Is it just me or does Coleman look very stiff in the hips and mid section? Perhaps it’s just his height, but he looks like a board running his routes.

    The other WRs you’ve scouted look much more fluid and make much more convincing moves in their routes. This guy doesn’t look like he’ll get separation on NFL DBs. He might have great 40 times but to my eye he’s very stiff in the body.

    • Rob Staton says:

      He is a little stiff running routes. I put a lot of that down to his height. But I think one of the counters to that will be his ability to win jump balls and excel in single coverage. In many ways his height, reach and determination to catch with his hands will make up for it.

      • GH says:

        probably right. That height advantage can overcome some other concerns. The NFL is a game of matchups and this guy does present some problems for the defense if they go single coverage.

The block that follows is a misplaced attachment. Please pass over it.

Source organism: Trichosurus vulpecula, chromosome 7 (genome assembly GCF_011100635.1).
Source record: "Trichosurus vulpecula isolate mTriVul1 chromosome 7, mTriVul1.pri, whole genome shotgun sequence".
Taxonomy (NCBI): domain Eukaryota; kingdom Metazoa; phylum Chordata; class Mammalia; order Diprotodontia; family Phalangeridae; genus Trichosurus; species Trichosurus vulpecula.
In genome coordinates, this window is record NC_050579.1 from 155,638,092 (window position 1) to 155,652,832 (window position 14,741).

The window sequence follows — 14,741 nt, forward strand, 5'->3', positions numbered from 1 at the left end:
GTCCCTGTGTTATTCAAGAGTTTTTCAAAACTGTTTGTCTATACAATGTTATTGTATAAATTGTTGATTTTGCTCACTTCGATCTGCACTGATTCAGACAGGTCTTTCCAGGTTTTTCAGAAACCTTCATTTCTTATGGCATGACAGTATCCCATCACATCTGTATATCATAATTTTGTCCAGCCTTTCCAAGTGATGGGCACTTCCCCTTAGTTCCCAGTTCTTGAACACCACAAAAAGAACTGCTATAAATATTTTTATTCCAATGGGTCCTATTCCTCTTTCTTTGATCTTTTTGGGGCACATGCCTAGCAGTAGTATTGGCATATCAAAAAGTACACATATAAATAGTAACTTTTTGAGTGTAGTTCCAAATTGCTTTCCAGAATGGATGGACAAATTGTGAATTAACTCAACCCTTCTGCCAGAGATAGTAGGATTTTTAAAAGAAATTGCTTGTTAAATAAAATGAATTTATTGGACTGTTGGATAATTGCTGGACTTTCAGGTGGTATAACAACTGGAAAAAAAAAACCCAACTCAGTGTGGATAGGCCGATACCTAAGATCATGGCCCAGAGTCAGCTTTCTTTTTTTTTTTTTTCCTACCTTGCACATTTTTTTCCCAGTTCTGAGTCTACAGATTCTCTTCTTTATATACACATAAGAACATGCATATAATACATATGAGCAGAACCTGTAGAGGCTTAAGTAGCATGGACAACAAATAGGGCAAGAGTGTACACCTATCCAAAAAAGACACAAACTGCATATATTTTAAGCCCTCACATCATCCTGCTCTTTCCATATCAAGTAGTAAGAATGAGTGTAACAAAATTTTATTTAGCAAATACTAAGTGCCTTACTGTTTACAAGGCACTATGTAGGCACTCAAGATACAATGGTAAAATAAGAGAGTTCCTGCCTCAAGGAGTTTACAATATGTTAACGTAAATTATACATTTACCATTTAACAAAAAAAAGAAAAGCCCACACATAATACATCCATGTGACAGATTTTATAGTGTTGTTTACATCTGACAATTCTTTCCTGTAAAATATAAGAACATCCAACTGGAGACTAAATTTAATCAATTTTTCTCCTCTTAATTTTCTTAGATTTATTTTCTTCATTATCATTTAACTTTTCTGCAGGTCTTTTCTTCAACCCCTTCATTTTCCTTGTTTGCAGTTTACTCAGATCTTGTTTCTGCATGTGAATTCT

6. Brian says:

    The “problem” in making projections is that the Seahawks draft guys with an idea of how they will scheme them. They have brought Russell Wilson along gradually, and it’s a safe bet that the offense will be more advanced next year. But none of really know in what way.

    Maybe they are planning on drafting a Joker TE and using him in space to create mismatches. Maybe they will draft a guy like Coleman and put him and Tate in motion a lot to take advantage of the fact that both of them can play the whole field but the opposing corners may not be able to. I have no idea.